A Fab Lab is a small-scale workshop offering various types of digital fabrication. The term Fab Lab was born out of the educational arm of MIT’s Center for Bits and Atoms (CBA). The majority of Fab Labs serve as a platform for innovation and invention that fosters and encourages local entrepreneurship. Additionally, Fab Labs are rapidly expanding in the interdisciplinary educational space throughout colleges and public schools effectively fulfilling S.T.E.M requirements. They are places where the community can connect and collaborate to create, learn, empower, educate, and ultimately make awesome things. Being part of the Fab Lab community is to be part of an emerging and engaging knowledge network where technicians, professionals, educators and hobbyist of all disciplines can collaborate to not only create things at an extremely local level but also potentially discover solutions to problems.
Most Fab Labs consist of sophisticated machinery that conducts industrial-grade digital fabrication. They are generally equipped with an array of flexible computer controlled machines and tools that can work with a variety of materials. Aside from being versatile in type, shape, and size Fab Lab machines can also work with a variety of mediums from wood to metal, and can produce numerous objects from engraved signs to chairs and even houses. Inside most Fab Labs you’ll find fabrication machines of all different types and specification. Some are the size of a microwave and others are the size of a small car. Most contain an arm called a “kuka” which interacts with the medium of which it is manipulating. Kuka’s may have lasers, drills, routers, or cutters mounted to them and can be interchanged as needed for the job at hand. The potential of these machines is endless since one can work with all kinds of mediums and tools. Many of the fabrication machines are also referred to as Computer Numerical Control (CNC) machines. CNC machines are controlled by computers which are operating from programs that contain the design plans for the product being fabricated. Hence the terminology of digital fabrication; creating an item that originated digitally where data was communicated to a machine to fabricate something in 3D form.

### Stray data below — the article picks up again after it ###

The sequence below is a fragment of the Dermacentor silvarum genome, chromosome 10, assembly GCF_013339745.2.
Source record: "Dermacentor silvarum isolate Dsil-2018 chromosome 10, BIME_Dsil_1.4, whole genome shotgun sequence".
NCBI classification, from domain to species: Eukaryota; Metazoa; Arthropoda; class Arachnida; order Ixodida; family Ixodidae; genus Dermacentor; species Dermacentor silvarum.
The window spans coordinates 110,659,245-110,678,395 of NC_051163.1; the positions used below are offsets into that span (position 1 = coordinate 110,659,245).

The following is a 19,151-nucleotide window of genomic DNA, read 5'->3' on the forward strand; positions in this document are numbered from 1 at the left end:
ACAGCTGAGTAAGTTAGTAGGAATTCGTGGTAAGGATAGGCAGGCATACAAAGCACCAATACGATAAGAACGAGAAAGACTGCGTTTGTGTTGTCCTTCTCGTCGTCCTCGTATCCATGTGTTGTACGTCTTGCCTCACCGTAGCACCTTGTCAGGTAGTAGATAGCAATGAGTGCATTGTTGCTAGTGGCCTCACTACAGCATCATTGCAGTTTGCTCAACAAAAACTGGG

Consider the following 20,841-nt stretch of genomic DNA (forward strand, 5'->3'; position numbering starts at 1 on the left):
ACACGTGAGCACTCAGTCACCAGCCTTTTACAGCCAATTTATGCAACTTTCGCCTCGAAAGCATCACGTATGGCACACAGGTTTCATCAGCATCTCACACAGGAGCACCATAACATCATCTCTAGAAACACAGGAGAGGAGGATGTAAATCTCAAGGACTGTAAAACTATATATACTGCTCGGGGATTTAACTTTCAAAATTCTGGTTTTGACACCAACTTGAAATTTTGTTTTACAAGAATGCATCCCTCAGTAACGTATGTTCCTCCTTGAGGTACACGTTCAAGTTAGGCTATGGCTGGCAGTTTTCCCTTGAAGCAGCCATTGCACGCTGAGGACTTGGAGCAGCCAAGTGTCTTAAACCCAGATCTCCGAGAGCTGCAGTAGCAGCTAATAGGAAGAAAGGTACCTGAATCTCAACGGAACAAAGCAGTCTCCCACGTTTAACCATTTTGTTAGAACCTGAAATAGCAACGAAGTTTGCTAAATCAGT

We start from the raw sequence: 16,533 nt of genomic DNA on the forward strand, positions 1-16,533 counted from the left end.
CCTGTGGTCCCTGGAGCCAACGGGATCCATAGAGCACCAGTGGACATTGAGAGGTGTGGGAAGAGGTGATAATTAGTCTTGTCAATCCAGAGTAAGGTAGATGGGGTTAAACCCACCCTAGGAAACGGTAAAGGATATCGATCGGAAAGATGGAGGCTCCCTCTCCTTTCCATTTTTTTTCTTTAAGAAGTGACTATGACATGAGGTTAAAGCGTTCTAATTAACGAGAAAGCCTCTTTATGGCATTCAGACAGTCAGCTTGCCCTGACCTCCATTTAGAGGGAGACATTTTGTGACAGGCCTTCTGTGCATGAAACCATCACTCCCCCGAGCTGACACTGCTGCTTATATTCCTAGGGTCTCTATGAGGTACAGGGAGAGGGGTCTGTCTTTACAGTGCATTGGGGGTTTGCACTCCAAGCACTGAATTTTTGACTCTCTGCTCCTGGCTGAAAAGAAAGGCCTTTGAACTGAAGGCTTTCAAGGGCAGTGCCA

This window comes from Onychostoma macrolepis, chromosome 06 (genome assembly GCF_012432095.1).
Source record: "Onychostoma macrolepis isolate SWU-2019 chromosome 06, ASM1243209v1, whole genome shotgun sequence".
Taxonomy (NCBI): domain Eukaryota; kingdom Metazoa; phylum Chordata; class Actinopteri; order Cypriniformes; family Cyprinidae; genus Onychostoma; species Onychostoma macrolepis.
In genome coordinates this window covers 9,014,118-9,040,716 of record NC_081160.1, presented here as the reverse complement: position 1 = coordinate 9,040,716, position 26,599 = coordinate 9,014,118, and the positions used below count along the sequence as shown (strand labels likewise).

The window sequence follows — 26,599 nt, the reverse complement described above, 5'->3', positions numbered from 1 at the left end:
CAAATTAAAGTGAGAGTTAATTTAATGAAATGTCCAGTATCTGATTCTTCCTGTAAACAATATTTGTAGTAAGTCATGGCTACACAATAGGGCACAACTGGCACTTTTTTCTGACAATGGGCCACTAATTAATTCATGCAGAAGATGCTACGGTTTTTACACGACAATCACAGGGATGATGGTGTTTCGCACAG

Initially designed for industry and manufacturing, digital fabrication machines have now been incorporated into a multitude of varied purposes that range from public maker shops to educational programs. Increasingly, Fab Labs are being incorporated into hands-on STEM (Science, Technology, Engineering, and Mathematics) educational programs. Students are not only able to learn by designing and fabricating things themselves but also able to attain important job-ready skills necessary for the local workforce. Schools now have the opportunity to revitalize their outdated woodshop facilities with state-of-the-art Fab Labs attracting new students eager to learn about digital fabrication.
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If you are interested in more information about how FabLabs and Makerspaces are improving education, check out these great organizations below: